It is confirmed that Dominique Strauss-Kahn has announced his resignation from as the International Monetary Fund (IMF) Chariman.  He is amidst sexual assault charges and a growing pressure of doubt in his ability to run the organization.  A resignation letter from Strauss-Kahn to the IMF board described his denial to the allegations and hopes of protecting the institution. 

According to the letter, Strauss-Kahn felt compelled to resign saying it with infinite sadness.  He stands firmly  to prove his innocence and that he wasn't strong-armed into the decision.  Saying that he served the institution with honor and devotion, his wish is to devote time, strength, and energy to prove his innocence. 

I think at this time first of my wife - whom I love more than anything - of my children, of my family, of my friends, said Strauss-Kahn in an IMF released statement.  I deny with the greatest possible firmness all of the allegations that have been made against me.

The IMF  has been receiving pressure from European Union officials to find a successor, especially one within their own ranks.  The discussions has been heated on whether the position be filled traditionally in Europe or with other developing nations.  Europe states that an intimate knowledge of Europe's debt is a main criteria, not based on any tradition. 

From a European point of view, it is essential that the appointment will be merit-based, where competence and economic and political experience play the key role...And in this current juncture it is a merit if the person has quite solid knowledge of the European economy and decision making, said European Commissioner for Monetary and Economic Affairs, Olli Rehn.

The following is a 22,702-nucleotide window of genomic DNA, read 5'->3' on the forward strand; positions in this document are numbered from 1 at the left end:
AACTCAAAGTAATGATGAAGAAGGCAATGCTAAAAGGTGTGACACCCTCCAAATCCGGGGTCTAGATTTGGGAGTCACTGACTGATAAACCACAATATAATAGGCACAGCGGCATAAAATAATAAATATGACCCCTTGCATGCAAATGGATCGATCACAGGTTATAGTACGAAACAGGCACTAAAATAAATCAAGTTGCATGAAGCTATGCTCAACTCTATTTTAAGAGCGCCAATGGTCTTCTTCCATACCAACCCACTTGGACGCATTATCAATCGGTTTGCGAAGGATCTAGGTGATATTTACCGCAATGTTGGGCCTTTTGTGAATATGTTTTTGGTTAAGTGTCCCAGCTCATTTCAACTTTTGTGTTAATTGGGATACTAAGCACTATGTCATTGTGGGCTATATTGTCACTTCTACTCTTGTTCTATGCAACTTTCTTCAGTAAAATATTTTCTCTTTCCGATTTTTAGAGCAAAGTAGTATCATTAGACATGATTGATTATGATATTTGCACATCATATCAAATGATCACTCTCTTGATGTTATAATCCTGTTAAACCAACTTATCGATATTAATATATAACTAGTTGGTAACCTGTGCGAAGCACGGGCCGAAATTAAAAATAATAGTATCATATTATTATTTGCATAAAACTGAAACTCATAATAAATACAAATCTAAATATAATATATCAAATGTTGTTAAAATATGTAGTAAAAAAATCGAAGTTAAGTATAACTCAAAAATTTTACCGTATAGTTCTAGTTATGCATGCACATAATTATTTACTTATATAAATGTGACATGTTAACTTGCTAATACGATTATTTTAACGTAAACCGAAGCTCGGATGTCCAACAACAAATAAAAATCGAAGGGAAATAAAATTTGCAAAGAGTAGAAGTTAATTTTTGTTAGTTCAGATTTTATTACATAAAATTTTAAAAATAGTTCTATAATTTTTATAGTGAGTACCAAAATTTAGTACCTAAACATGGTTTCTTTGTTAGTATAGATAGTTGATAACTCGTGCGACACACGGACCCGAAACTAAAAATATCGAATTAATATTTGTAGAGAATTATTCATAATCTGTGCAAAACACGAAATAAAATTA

The U.S. government has a substantial role in deciding Strauss-Kahn's successor.  The U.S. Treasury chief Geithner expressed that they would like to see an open process towards a prompt succession. 

Currently, talks have been swirling around France's Finance Minister Christine Lagarde as a leading candidate for the position. 

France's Finance Minister Christine Lagarde,55, has in recent days been touted in many European capitals as a good choice. A sharp, articulate negotiator, she has a strong international reputation and impeccable English after living in the United States for many years.  Largarde has been a veteran in terms of handling issues with the European debt. 

 Lagarde has the negotiating skills and an understanding of Europe's sovereign debt crisis needed for the post, said Charles Grant, an analyst at the Centre for European Reform.